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SARS-CoV-2 vaccine uptake in a multi-ethnic UK healthcare workforce: A cross-sectional study

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posted on 18.11.2022, 15:54 authored by Christopher A Martin, Colette Marshall, Prashanth Patel, Charles Goss, David R Jenkins, Claire Ellwood, Linda Barton, Arthur Price, Nigel J Brunskill, Kamlesh Khunti, Manish Pareek

Background 

Healthcare workers (HCWs) and ethnic minority groups are at increased risk of COVID-19 infection and adverse outcomes. Severe acute respiratory syndrome coronavirus 2 (SARS-CoV-2) vaccination is now available for frontline UK HCWs; however, demographic/occupational associations with vaccine uptake in this cohort are unknown. We sought to establish these associations in a large UK hospital workforce. 


Methods and findings 

We conducted cross-sectional surveillance examining vaccine uptake amongst all staff at University Hospitals of Leicester NHS Trust. We examined proportions of vaccinated staff stratified by demographic factors, occupation, and previous COVID-19 test results (serology/PCR) and used logistic regression to identify predictors of vaccination status after adjustment for confounders. We included 19,044 HCWs; 12,278 (64.5%) had received SARS-CoV-2 vaccination. Compared to White HCWs (70.9% vaccinated), a significantly smaller proportion of ethnic minority HCWs were vaccinated (South Asian, 58.5%; Black, 36.8%; p < 0.001 for both). After adjustment for age, sex, ethnicity, deprivation, occupation, SARS-CoV-2 serology/PCR results, and COVID-19-related work absences, factors found to be negatively associated with vaccine uptake were younger age, female sex, increased deprivation, pregnancy, and belonging to any non-White ethnic group (Black: adjusted odds ratio [aOR] 0.30, 95% CI 0.26–0.34, p < 0.001; South Asian: aOR 0.67, 95% CI 0.62–0.72, p < 0.001). Those who had previously had confirmed COVID-19 (by PCR) were less likely to be vaccinated than those who had tested negative. Limitations include data being from a single centre, lack of data on staff vaccinated outside the hospital system, and that staff may have taken up vaccination following data extraction.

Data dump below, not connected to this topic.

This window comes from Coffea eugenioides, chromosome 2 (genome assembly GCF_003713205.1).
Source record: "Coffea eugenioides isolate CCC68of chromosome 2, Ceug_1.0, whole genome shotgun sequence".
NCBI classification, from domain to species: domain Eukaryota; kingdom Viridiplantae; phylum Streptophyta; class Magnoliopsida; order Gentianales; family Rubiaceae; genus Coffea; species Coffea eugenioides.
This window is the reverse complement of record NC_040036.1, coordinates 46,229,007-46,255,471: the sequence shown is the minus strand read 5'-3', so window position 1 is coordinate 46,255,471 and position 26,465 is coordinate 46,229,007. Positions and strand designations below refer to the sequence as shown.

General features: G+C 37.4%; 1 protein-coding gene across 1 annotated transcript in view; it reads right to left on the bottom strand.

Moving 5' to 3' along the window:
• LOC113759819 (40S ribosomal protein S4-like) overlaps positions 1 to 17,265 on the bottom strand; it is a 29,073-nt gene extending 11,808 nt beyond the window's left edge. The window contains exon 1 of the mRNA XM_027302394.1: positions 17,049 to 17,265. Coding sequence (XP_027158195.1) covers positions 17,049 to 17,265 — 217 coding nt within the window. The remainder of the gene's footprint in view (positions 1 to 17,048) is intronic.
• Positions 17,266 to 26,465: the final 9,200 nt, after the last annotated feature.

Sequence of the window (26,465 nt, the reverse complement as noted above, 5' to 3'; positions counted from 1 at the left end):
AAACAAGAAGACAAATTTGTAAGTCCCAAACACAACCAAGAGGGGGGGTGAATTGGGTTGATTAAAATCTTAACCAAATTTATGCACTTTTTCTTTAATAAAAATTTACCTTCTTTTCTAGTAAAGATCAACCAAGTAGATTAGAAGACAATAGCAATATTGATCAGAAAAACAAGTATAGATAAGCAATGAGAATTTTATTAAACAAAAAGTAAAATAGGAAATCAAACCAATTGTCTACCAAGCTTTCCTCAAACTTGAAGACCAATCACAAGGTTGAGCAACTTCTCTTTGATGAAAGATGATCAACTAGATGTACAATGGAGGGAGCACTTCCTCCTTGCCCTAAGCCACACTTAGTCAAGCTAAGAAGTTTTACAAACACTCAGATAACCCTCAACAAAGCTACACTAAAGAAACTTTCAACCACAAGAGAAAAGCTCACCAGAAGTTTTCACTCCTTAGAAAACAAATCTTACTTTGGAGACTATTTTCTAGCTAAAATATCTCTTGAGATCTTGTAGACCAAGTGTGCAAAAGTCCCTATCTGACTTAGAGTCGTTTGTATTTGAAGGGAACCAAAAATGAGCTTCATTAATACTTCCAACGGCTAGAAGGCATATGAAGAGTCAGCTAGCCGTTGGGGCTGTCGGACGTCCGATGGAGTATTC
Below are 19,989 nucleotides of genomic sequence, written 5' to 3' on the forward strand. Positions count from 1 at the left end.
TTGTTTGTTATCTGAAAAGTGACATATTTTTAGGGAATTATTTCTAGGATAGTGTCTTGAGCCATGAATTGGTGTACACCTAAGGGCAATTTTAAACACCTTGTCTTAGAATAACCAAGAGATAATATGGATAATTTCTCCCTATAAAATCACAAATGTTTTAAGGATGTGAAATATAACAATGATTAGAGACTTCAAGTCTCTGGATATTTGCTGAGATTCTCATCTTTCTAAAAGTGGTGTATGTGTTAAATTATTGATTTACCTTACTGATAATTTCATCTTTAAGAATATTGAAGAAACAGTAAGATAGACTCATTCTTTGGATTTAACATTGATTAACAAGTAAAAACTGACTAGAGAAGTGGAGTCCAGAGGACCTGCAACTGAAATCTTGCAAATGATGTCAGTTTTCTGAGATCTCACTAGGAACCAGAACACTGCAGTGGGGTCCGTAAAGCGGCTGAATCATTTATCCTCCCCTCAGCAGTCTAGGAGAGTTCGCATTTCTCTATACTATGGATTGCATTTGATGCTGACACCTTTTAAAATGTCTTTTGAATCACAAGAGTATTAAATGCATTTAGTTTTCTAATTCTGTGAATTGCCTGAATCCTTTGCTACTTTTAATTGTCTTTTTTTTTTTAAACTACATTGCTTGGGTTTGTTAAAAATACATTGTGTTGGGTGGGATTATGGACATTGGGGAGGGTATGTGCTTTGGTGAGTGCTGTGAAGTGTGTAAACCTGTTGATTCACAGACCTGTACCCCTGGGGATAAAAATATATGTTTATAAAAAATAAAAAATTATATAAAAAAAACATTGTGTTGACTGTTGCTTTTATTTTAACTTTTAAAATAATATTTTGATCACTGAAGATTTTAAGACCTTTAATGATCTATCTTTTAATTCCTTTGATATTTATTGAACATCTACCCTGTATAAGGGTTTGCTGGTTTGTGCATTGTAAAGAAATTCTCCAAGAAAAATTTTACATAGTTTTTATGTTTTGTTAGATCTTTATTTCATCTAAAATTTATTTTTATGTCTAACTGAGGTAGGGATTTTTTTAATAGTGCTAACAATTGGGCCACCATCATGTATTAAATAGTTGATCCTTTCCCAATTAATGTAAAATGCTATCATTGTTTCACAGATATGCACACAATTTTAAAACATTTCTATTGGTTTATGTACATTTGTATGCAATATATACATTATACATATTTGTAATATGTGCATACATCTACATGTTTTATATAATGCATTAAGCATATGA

Conclusions 

Ethnic minority HCWs and those from more deprived areas as well as younger staff and female staff are less likely to take up SARS-CoV-2 vaccination. These findings have major implications for the delivery of SARS-CoV-2 vaccination programmes, in HCWs and the wider population, and should inform the national vaccination programme to prevent the disparities of the pandemic from widening.

Funding

CAM is an NIHR academic clinical fellow (ACF-2018-11-004). KK is supported by NIHR Applied Research Collaboration East Midlands (ARC EM). KK and MP are supported by the NIHR Leicester Biomedical Research Centre (BRC). MP is supported by a NIHR Development and Skills Enhancement Award (NIHR301192) and funding from UKRI/MRC (MR/V027549/1).

History

Citation

Martin CA, Marshall C, Patel P, Goss C, Jenkins DR, Ellwood C, et al. (2021) SARS-CoV-2 vaccine uptake in a multi-ethnic UK healthcare workforce: A cross-sectional study. PLoS Med 18(11): e1003823. https://doi.org/10.1371/journal. pmed.1003823

Author affiliation

Department of Respiratory Sciences/NIHR Leicester Biomedical Research Centre

Version

VoR (Version of Record)

Published in

PLOS Medicine

Volume

18

Issue

11

Pagination

e1003823

Publisher

Public Library of Science (PLoS)

issn

1549-1277

eissn

1549-1676

Acceptance date

23/09/2021

Copyright date

2021

Available date

18/11/2022

Language

en

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